The Argument For Causing Pain When Rolling

Up until 2014, most of the grappling I had been exposed to was BJJ. As a result I had a very specific mindset when it came to grappling in training.  In 2014 I joined Strong Style Mixed Martial Arts and Training Center.  We have a jiu-jitsu program, but some of the grapplers with whom I train have their roots in shoot fighting and catch wrestling.  They roll very differently from what I had become accustomed to in the past, and have a very different relationship with pain than most grapplers that I’ve encountered elsewhere.

Perhaps the biggest difference from these styles to jiu-jitsu is that these styles allow and encourage pain generation.  While in jiu-jitsu, pain is treated as an undesirable side effect of certain positions and moves, in many other grappling arts pain is the objective as the reactions that it creates are far more severe and definite.

Jiujiteiros probably read this in disgust: “Pain for the sake of pain?  That’s barbaric!”  But there is some method to this madness.

In learning both to absorb and dish out pain, sometimes truly excruciating debilitating pain, I have developed aspects of my game that I didn’t even know were there.  For example, I am able to make an opponent react far more aggressively in competition than I was able to in the past. That reaction often opens up opportunities to hit great submissions.

Also, my pain threshold has gone up substantially, making me far more capable of deciphering positions that I may have avoided in the past.

I recently saw a video on here covering the definition of a “dick move”, or an impolite move.  In the video, BJJ black belt Nick Albin explained that when he does something that may be painful; he must define to himself why it is he is doing that. If he is simply generating pain for pain’s sake, he is being a dick.

The mindset behind training some of these other grappling arts is that pain in and of itself should be a goal.  One of the coaches I train with, Sean Daugherty always likes to say “A.D.D.  Always Do Damage.”  When Sean rolls with me, he does things in neutral positions that force me to react, things that if I were still training with the BJJ mindset would upset me and make me think Sean was being a dick.  However, when he does these things, my instant reactions lead to effective transitions and submission entries.

As I’ve increased my understanding of pain, I’ve realized that yes it’s not nice, yes it’s kind of rude to do to your training partners, and certainly most of my training partners never see that side of my game.  But it’s an aspect of the game that deserves time and attention.  Learn to cause pain, and make sure that the pain you cause evokes reactions.  Figure out what the most likely reactions will be and learn to use those reactions to make your jiu-jitsu more effective.

Rolling like this isn’t for everyone. The fact that catch wrestlers roll like this may be a reason that catch isn’t more popular.  However, if you have a stomach for it, find yourself training partners who are willing to subject themselves to this kind of misery (and agree to rolling this way with you) and explore it. There is certainly an argument that can be made for pain.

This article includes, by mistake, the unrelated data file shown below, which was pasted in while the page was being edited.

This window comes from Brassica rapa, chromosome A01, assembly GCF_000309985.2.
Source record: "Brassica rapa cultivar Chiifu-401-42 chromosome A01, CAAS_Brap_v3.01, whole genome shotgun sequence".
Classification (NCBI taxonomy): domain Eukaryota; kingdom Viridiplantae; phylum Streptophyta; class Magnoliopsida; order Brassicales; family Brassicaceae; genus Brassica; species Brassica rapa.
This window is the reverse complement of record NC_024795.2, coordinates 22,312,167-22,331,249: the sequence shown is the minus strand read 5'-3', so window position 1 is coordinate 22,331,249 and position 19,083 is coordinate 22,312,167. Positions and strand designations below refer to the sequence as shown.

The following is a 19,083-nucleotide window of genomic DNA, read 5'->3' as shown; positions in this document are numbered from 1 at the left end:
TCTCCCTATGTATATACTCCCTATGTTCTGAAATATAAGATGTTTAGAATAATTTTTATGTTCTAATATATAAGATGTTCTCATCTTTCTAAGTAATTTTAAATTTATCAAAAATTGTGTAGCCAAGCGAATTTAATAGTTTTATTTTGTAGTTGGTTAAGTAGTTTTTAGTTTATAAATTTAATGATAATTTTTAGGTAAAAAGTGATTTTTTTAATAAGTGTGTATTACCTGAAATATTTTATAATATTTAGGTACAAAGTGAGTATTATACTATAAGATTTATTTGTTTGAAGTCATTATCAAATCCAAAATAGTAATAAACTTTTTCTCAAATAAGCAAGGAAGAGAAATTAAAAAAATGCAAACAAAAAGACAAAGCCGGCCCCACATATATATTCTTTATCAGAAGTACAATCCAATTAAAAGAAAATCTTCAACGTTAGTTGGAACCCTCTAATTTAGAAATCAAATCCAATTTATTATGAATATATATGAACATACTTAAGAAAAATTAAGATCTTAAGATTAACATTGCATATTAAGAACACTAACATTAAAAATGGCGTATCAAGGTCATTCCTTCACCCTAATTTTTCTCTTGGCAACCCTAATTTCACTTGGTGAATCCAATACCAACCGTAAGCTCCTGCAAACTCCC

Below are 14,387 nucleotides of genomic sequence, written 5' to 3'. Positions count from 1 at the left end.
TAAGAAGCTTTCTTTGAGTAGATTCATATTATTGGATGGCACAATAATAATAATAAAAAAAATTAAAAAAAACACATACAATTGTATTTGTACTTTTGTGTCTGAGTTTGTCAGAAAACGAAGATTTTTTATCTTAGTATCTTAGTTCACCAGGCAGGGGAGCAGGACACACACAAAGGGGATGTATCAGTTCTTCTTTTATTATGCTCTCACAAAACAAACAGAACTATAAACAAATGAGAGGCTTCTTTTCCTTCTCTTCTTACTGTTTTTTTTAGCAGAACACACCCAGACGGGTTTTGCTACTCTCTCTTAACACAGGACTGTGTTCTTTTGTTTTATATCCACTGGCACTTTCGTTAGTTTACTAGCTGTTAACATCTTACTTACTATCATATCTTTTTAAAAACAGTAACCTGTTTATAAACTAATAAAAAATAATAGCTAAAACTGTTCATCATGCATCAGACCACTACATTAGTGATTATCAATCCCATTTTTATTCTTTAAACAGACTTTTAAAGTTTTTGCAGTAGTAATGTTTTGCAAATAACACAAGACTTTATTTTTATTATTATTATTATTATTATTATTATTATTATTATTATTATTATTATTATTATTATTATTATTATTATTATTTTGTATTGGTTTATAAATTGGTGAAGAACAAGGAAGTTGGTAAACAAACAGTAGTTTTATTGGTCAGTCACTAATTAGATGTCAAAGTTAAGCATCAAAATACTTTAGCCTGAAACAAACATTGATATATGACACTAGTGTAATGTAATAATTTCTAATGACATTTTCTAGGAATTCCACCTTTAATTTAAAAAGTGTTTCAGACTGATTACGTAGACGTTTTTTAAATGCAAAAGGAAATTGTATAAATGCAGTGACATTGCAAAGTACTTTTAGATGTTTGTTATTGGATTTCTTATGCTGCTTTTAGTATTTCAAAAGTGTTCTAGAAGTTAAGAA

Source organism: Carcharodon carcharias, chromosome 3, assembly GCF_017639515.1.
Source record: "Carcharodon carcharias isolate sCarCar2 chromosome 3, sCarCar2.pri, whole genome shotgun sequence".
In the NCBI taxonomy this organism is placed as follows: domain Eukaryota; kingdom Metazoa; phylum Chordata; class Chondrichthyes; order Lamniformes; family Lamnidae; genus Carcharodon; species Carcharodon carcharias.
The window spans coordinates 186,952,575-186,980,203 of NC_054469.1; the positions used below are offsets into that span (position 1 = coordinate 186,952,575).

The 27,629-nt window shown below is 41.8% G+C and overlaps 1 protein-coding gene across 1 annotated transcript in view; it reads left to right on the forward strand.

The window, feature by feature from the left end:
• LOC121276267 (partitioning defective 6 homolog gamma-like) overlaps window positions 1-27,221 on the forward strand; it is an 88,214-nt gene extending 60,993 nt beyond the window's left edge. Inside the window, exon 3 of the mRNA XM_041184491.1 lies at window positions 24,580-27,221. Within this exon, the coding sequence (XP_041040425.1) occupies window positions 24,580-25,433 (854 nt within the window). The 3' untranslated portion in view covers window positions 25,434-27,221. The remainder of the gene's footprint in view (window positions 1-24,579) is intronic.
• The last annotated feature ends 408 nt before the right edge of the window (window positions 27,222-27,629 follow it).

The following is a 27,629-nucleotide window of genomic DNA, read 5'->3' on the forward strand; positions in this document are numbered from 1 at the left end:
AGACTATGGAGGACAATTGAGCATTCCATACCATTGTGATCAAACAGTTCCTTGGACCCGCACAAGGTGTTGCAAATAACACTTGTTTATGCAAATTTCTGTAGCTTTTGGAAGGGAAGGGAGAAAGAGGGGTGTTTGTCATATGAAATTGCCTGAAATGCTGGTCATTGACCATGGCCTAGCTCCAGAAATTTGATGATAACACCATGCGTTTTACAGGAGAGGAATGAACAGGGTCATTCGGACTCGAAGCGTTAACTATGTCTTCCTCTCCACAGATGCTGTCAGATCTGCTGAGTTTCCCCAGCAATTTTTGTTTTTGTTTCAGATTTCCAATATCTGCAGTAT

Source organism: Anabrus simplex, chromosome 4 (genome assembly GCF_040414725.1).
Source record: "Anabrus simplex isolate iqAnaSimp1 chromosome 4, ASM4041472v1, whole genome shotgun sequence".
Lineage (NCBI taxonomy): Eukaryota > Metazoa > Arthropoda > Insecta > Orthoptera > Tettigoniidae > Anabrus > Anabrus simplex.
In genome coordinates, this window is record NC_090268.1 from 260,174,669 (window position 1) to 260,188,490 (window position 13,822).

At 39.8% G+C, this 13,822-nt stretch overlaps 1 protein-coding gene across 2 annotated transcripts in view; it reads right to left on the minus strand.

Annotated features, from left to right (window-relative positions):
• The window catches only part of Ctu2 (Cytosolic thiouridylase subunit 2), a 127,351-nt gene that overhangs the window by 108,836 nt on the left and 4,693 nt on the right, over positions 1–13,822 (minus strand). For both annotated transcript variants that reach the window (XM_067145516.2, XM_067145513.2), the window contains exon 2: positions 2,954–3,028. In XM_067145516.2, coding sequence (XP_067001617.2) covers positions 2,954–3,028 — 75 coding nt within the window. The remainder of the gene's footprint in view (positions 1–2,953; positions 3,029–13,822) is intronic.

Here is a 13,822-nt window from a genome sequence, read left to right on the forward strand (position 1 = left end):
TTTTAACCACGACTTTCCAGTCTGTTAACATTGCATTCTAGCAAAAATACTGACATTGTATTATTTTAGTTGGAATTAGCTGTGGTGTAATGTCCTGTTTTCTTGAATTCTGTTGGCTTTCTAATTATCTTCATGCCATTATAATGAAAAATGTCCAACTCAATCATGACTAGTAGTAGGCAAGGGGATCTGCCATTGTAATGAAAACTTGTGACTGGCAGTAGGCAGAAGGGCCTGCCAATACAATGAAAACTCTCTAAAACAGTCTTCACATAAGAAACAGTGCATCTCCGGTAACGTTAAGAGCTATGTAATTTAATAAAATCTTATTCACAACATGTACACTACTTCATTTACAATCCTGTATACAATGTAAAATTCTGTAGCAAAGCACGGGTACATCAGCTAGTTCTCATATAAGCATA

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Emil Fischer is an active black belt competitor under Pablo Angel Castro III training at Strong Style Mixed Martial Arts and Training Center near Cleveland Ohio ( and teaching at Ararat Martial Arts and FItness Center. For more information, other articles, and competition videos check out his athlete pages at and Emil is sponsored by Meerkatsu (, discount code EmilKatsu), Eddy's On Coventry, North Coast Cryo ( NottaRookie, YM ( discount code COOKIES), Defense Soap ( discount code COOKIES) Impact Mouthguards ( discount code EMILIMPACT), and North South Jiu Jitsu Underwear


  1. Yeah, this is all great unless you are trying to train and avoid injury and benefit from all the incredible aspects of BJJ that don’t put you on crutches for 6-week periods throughout the year. As a relatively older guy with a history of athletic injuries turned “chronic” who is just beside himself to train 5 days a week, I would be BEYOND PISSED if someone hooked my arthritic ankle to show me what pain feels like. I would be inclined to find a hammer and pull a Tonya Harding/Nancy Kerrigan on him so we can swap stories about our relative pain during all the time we could be training.

    • To be honest there’s a HUGE difference between simply seeking to cause pain while rolling and rolling with intent to injure.

      If I’m trying to cause pain when rolling, I’ll do a lot of shin to ankle/forehead to face/forearm to neck or jaw etc. I’ll dig my elbow into my training partner/opponent to get them to react, etc. the goal isn’t to injure the other person, and in my experience pain doesn’t usually result in injury, it’s the other way around. Plenty of things cause pain.

      Next time you roll, try it out. Obviously, let go as soon as the other guy taps and don’t try to injure him before he taps. But try mixing in a little bit of grind when you roll, see if you get more of a reaction from your training partners.


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